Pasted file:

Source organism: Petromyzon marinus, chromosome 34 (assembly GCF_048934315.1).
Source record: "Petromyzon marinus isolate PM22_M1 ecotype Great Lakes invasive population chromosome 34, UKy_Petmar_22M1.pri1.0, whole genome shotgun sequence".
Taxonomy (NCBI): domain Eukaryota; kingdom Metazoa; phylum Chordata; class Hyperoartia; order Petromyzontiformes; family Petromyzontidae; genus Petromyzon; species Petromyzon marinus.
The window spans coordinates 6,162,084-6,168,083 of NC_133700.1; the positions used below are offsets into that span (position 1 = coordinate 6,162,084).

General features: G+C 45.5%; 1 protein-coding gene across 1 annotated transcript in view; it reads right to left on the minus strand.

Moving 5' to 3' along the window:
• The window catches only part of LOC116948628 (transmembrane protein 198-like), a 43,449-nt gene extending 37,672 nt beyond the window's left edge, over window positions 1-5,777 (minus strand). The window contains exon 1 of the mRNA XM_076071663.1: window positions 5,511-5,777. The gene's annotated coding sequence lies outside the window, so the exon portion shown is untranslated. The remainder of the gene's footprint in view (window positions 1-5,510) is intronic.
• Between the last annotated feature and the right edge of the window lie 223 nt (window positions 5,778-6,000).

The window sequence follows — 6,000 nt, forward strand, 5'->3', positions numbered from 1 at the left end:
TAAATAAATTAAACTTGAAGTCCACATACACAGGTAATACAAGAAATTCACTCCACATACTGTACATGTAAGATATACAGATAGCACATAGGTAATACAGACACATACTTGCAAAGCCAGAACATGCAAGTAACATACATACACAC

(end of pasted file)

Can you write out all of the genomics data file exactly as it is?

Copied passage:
Source organism: Petromyzon marinus, chromosome 34 (assembly GCF_048934315.1).
Source record: "Petromyzon marinus isolate PM22_M1 ecotype Great Lakes invasive population chromosome 34, UKy_Petmar_22M1.pri1.0, whole genome shotgun sequence".
Taxonomy (NCBI): domain Eukaryota; kingdom Metazoa; phylum Chordata; class Hyperoartia; order Petromyzontiformes; family Petromyzontidae; genus Petromyzon; species Petromyzon marinus.
The window spans coordinates 6,162,084-6,168,083 of NC_133700.1; the positions used below are offsets into that span (position 1 = coordinate 6,162,084).

General features: G+C 45.5%; 1 protein-coding gene across 1 annotated transcript in view; it reads right to left on the minus strand.

Moving 5' to 3' along the window:
• The window catches only part of LOC116948628 (transmembrane protein 198-like), a 43,449-nt gene extending 37,672 nt beyond the window's left edge, over window positions 1-5,777 (minus strand). The window contains exon 1 of the mRNA XM_076071663.1: window positions 5,511-5,777. The gene's annotated coding sequence lies outside the window, so the exon portion shown is untranslated. The remainder of the gene's footprint in view (window positions 1-5,510) is intronic.
• Between the last annotated feature and the right edge of the window lie 223 nt (window positions 5,778-6,000).

The window sequence follows — 6,000 nt, forward strand, 5'->3', positions numbered from 1 at the left end:
TAAATAAATTAAACTTGAAGTCCACATACACAGGTAATACAAGAAATTCACTCCACATACTGTACATGTAAGATATACAGATAGCACATAGGTAATACAGACACATACTTGCAAAGCCAGAACATGCAAGTAACATACATACACAC